Dr. Joycelyn Elders, a Champion of Teen Sexual and Reproductive Health

EldersIn honor of Black History Month, Planned Parenthood Advocates of Arizona would like to recognize an outstanding and inspiring black woman who championed adolescent sexual and reproductive health and rights: Dr. Joycelyn Elders. Dr. Elders served as surgeon general to the United States under President Bill Clinton, and famously said, “I want every child born in America to be a planned and wanted child.”

She started her life in rural Arkansas, picking cotton to help support her family, and in 1978, she became Arkansas’ first board-certified pediatric endocrinologist. Dr. Elders’ work in endocrinology is what first piqued her interest in adolescent sexual health — some of her young patients, such as young girls with diabetes, would face serious health risks if they were to become pregnant.


Dr. Joycelyn Elders is an inspiring, passionate, and outspoken advocate for sexual and reproductive health and justice


In 1987, Dr. Elders became the director of the Arkansas health department. In this role, Dr. Elders championed an initiative that required sex education in the K-12 curriculum. She also aggressively campaigned to make birth control more readily available, particularly for teens, widened the state’s HIV testing and counseling programs, and advocated for greater access to abortion.

Then, in 1993, Dr. Joycelyn Elders became the first African-American and only the second female surgeon general. In an interview, Dr. Elders stated that her No. 1 priority for her tenure as surgeon general was to “to do something about unplanned and unwanted pregnancies.”

Throughout her term, Dr. Elders advocated for progressive, controversial, and life-saving public health programs. She supported researching the impact of distributing contraceptives in schools, giving free birth control to sex workers, and advertising condoms on television: “Not only through advertisements,” she stated, in a 1993 speech to the National Press Club, “but also through appropriate discussion during the hundreds of bedroom scenes aired daily during prime time can we ‘socially market’ the most life-saving instrument readily available to Americans today.” Suffice to say, Dr. Elders was despised by many anti-choice and abstinence-only proponents.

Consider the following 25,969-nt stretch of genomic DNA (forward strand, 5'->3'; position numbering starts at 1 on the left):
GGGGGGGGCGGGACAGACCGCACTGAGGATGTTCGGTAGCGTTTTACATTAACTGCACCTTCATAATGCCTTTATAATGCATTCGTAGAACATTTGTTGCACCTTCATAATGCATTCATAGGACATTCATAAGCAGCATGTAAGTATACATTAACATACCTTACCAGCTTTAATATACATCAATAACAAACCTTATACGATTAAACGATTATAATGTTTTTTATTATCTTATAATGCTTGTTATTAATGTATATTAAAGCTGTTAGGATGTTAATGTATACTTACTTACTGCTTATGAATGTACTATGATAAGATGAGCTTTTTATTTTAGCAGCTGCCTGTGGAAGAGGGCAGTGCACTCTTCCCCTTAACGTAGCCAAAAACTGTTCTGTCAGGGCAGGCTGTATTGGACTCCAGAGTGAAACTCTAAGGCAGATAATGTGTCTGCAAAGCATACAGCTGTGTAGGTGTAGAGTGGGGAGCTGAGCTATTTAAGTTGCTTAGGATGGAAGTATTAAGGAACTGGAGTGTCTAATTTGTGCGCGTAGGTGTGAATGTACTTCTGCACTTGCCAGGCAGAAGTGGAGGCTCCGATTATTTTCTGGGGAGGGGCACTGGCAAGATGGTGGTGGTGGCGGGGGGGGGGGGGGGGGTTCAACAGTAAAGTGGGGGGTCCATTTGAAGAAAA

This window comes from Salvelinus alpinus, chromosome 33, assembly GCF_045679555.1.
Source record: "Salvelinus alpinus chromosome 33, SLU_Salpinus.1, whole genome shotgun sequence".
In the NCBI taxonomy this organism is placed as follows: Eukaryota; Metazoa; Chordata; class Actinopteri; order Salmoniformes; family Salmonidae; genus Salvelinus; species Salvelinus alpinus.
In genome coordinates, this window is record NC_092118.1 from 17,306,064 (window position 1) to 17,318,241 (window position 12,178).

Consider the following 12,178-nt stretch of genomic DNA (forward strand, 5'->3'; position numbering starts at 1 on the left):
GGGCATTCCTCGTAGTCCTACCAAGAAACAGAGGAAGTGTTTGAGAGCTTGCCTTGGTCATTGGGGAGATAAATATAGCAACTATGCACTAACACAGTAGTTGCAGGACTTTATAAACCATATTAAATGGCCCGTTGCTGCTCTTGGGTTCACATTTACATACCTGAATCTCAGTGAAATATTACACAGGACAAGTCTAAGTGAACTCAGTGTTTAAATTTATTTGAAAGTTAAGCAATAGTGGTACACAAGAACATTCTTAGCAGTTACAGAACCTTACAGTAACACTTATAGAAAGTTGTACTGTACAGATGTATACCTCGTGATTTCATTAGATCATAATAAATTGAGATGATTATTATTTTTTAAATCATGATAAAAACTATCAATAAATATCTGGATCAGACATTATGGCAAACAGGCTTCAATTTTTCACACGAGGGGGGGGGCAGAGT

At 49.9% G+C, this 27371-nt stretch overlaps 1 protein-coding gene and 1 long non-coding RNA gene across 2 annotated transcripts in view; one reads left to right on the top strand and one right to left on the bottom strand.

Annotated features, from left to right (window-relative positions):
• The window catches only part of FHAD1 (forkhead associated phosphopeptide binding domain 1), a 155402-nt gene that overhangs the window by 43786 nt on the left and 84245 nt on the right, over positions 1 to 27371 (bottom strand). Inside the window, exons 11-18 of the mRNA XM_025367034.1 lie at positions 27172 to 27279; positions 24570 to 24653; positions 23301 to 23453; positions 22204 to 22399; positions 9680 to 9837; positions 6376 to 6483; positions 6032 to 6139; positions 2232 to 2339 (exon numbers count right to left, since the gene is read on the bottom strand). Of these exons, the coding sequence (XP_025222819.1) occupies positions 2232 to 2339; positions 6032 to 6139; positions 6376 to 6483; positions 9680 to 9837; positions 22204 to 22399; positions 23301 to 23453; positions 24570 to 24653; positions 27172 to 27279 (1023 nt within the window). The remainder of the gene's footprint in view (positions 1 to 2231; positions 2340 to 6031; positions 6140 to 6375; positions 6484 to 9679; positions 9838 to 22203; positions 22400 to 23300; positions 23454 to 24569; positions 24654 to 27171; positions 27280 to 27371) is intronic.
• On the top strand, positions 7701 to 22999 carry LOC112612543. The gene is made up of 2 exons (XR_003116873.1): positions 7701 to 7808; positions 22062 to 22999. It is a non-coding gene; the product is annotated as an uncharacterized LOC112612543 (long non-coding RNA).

Then, at a United Nations conference on HIV/AIDS, on December 1, 1994, an audience member asked Dr. Elders about the viability of teaching masturbation to reduce HIV infection rates. Dr. Elders replied, “I think that is something that is a part of human sexuality and it’s a part of something that perhaps should be taught. But we’ve not taught our children the very basics.” Her statement enraged several political pundits, who called for her dismissal. Eight days later, the Clinton administration forced Dr. Elders to resign as surgeon general, just 15 months into her term. More than a decade later, however, Dr. Elders told CNN, “If I had to do it all over again today, I would do it the same way.”

To this day, Dr. Elders remains an outspoken advocate for adolescent sexual and reproductive health and rights. She continues to tour the country, speaking about the importance of adolescent sexual and reproductive health and rights. Recently, she coauthored an article with other surgeons general, in which she criticized the federal government for their massive funding for abstinence-only education programs, even though federally funded evaluations showed that those programs “have no impact on delaying sexual initiation or reducing the risk for unintended pregnancy, HIV, or other STDs.” Disturbingly, these programs were legally required to omit critical information about condoms and contraception.

Dr. Joycelyn Elders is an inspiring, passionate, and outspoken advocate for sexual and reproductive health and justice, and we at Planned Parenthood Advocates of Arizona thank her for her dedication to this cause.

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